An exponential increase in peril faces a community of toys who talk and walk when people aren’t around. In 1995, the American boy Andy who owned the toys was only moving to a new house. In 1999, when Andy went off to summer camp, a collectibles dealer preyed upon toys destined for a Tokyo museum. Lee Unkrich directs the third Disney/Pixar G-rated animated adventure, and ratchets up the stakes for toy solidarity and survival. Competing with a Christmas puppy for little Andy’s attention was child’s play compared to 2010’s threats, as 17-year-old Andy (John Morris) heads off to college. The screenplay by Michael Arndt (“Little Miss Sunshine”) never hints that Andy was accepted at the California Institute of the Arts to pursue character-based animation, but “Toy Story 3” delights in reflexive touches. In the first film, the dino Rex reports his origins in “a company that was purchased by Mattel in a leveraged buyout.” Now his buddies rush “to check our price on eBay.” Modernist riffs and references abound in grabs from action, commando, escape, prison, heist and horror films. “Toy Story 3” opens with an insanely baroque action sequence that turns out to be the output of little Andy’s hyper-Hollywood-like imagination. Then another reframing reveals we are watching a home video of Andy playing with his toys. Kids animate their inert pals in their imaginations, rather like animators at Disney/Pixar do with pliant pixels. The toys alive in the film see themselves less as handheld props than the talent who “stay in character” and “do a lot of improv” as their owners make up scenarios. “Toy Story 3” entertains a little more political philosophy than before. The chattel, branded by Andy as his own, realize that, after he abandons them in the attic or his mom tosses them out in the trash, they are emancipated: “We own ourselves,” notes one. “No owner means no heartbreak,” reckons another. Being a plaything no one plays with is no way to be, though. Donated to a daycare facility, the toys arrive like refugees in a foreign land. They deal with toy-on-toy tyranny. Barbie (Jodi Benson) proclaims: “Authority should come from consent of the governed, not from force.” Meanwhile, Ken (Michael Keaton) protests too much: “I’m not a girl’s toy.” In a cliffhanger, the freedom-lovers all hold hands on a conveyor belt at the town incinerator that looks more like a crematorium by J.A. Topf & Söhne. Not to worry. Too many registered trademarks are at stake for an unhappy ending of molten plastic. Teddy Newton, who voices the Fisher-Price, Inc.’s Chatter Telephone character, also directs “Day & Night.” This outstanding short, which screens prior to “Toy Story 3,” matches its title characters as see-through archetypes in dialectical play. With the voices of Tom Hanks, Tim Allen, Joan Cusack, Don Rickles, Wallace Shawn, Estelle Harris, Blake Clark, John Morris, Laurie Metcalf, R. Lee Ermey, Ned Beatty, Bonnie Hunt, Timothy Dalton, Kristen Schaal, Jeff Garlin, Whoopi Goldberg and Pixar lucky charm John Ratzenberger. 98m. (Bill Stamets)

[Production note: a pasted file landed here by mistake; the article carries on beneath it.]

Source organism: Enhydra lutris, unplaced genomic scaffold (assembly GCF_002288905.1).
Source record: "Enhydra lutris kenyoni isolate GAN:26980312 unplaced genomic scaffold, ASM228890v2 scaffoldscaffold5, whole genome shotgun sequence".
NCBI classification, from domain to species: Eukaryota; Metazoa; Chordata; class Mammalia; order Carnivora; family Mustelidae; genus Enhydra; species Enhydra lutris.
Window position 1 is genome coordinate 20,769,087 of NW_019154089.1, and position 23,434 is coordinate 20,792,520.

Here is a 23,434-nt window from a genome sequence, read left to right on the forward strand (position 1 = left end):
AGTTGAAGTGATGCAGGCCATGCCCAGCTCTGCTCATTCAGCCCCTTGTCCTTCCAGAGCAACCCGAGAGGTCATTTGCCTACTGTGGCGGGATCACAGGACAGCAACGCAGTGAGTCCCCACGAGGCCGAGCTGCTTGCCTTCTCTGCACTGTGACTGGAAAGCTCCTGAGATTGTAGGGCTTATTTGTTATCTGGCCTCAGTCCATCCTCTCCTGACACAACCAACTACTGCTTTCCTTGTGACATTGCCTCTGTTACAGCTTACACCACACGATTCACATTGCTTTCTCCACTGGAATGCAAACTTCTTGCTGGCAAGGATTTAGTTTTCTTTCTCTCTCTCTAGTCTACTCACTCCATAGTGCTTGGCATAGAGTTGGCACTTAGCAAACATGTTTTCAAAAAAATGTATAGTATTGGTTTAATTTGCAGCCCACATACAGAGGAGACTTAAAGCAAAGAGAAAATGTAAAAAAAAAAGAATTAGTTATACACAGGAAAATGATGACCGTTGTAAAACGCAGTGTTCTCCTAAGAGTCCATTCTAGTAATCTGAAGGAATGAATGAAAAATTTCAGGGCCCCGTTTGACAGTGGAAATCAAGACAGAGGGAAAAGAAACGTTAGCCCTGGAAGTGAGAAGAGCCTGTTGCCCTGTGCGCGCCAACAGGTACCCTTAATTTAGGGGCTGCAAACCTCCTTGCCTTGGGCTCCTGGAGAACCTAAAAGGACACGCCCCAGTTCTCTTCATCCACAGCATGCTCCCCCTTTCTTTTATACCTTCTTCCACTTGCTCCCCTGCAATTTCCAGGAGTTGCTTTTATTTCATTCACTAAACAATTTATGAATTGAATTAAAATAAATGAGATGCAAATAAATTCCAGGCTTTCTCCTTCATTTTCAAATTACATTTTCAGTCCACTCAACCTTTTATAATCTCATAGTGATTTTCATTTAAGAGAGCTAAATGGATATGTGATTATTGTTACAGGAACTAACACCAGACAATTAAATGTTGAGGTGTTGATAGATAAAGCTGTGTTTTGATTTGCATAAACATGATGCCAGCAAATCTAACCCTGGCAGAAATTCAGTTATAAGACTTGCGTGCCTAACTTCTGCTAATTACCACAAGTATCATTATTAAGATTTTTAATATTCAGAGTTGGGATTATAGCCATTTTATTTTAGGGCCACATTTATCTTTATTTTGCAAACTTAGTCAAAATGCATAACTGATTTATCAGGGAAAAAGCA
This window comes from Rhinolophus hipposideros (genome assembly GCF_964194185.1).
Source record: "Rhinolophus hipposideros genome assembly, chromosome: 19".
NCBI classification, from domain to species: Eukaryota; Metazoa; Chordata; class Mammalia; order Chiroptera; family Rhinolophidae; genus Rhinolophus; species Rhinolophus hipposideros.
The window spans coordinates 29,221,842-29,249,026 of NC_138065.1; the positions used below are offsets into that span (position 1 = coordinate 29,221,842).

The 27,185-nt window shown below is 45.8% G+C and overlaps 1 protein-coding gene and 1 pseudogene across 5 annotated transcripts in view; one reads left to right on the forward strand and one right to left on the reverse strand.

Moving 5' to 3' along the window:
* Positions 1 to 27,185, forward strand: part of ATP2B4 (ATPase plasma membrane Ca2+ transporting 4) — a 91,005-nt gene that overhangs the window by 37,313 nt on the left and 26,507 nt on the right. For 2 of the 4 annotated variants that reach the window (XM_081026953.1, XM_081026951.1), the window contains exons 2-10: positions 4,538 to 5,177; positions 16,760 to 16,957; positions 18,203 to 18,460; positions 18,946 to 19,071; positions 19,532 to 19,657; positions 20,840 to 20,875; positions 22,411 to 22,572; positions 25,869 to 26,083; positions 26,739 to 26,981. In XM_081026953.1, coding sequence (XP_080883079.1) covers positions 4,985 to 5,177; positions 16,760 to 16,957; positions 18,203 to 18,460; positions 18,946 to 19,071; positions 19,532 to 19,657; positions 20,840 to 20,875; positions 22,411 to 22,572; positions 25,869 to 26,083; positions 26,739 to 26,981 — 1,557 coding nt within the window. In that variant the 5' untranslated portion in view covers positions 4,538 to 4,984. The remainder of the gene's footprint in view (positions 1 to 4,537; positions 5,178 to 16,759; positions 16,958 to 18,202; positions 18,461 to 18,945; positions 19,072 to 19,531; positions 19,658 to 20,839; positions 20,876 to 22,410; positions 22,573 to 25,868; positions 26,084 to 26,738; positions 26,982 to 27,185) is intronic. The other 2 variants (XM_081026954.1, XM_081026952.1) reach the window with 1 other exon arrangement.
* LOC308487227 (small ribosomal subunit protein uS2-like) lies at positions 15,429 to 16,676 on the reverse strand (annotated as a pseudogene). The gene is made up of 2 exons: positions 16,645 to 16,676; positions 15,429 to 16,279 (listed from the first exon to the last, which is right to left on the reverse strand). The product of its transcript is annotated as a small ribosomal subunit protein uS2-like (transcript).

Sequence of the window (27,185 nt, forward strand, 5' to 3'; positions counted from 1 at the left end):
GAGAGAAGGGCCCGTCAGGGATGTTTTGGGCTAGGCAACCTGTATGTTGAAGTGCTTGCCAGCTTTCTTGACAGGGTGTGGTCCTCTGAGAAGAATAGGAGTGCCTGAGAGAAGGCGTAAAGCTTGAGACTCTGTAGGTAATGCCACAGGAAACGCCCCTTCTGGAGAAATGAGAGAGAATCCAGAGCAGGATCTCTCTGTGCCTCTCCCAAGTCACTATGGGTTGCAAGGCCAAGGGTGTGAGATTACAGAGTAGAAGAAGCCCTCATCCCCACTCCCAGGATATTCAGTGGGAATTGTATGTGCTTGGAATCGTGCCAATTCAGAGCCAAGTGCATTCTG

Ray Pride is Newcity’s film critic and a contributing editor to Filmmaker magazine.
His history of Chicago “Ghost Signs” in words and images will be published in Spring 2022.